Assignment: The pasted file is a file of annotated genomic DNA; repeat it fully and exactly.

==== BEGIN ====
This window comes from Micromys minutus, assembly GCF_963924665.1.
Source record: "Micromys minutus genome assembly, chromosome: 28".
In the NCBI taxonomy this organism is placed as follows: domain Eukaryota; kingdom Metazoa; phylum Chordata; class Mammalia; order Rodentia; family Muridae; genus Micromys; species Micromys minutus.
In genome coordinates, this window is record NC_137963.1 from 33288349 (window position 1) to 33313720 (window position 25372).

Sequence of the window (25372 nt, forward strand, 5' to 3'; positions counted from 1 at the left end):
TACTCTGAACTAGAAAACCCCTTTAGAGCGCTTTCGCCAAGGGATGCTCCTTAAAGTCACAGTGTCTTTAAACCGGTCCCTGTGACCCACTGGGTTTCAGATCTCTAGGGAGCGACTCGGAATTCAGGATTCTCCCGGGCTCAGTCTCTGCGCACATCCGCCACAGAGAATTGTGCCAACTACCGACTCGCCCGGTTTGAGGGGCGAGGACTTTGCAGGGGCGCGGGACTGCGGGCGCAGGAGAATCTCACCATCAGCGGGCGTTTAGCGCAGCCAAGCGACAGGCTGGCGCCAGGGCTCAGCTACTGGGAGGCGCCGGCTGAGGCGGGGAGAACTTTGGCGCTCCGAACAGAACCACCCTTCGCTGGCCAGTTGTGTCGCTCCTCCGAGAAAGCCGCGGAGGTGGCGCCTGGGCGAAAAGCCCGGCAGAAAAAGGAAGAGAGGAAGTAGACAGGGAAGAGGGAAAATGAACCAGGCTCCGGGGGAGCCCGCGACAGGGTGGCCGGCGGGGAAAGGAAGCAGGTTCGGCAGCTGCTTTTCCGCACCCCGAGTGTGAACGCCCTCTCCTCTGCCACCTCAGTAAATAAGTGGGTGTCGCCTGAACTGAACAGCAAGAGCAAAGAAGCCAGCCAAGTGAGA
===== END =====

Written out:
This window comes from Micromys minutus, assembly GCF_963924665.1.
Source record: "Micromys minutus genome assembly, chromosome: 28".
In the NCBI taxonomy this organism is placed as follows: domain Eukaryota; kingdom Metazoa; phylum Chordata; class Mammalia; order Rodentia; family Muridae; genus Micromys; species Micromys minutus.
In genome coordinates, this window is record NC_137963.1 from 33288349 (window position 1) to 33313720 (window position 25372).

Sequence of the window (25372 nt, forward strand, 5' to 3'; positions counted from 1 at the left end):
TACTCTGAACTAGAAAACCCCTTTAGAGCGCTTTCGCCAAGGGATGCTCCTTAAAGTCACAGTGTCTTTAAACCGGTCCCTGTGACCCACTGGGTTTCAGATCTCTAGGGAGCGACTCGGAATTCAGGATTCTCCCGGGCTCAGTCTCTGCGCACATCCGCCACAGAGAATTGTGCCAACTACCGACTCGCCCGGTTTGAGGGGCGAGGACTTTGCAGGGGCGCGGGACTGCGGGCGCAGGAGAATCTCACCATCAGCGGGCGTTTAGCGCAGCCAAGCGACAGGCTGGCGCCAGGGCTCAGCTACTGGGAGGCGCCGGCTGAGGCGGGGAGAACTTTGGCGCTCCGAACAGAACCACCCTTCGCTGGCCAGTTGTGTCGCTCCTCCGAGAAAGCCGCGGAGGTGGCGCCTGGGCGAAAAGCCCGGCAGAAAAAGGAAGAGAGGAAGTAGACAGGGAAGAGGGAAAATGAACCAGGCTCCGGGGGAGCCCGCGACAGGGTGGCCGGCGGGGAAAGGAAGCAGGTTCGGCAGCTGCTTTTCCGCACCCCGAGTGTGAACGCCCTCTCCTCTGCCACCTCAGTAAATAAGTGGGTGTCGCCTGAACTGAACAGCAAGAGCAAAGAAGCCAGCCAAGTGAGA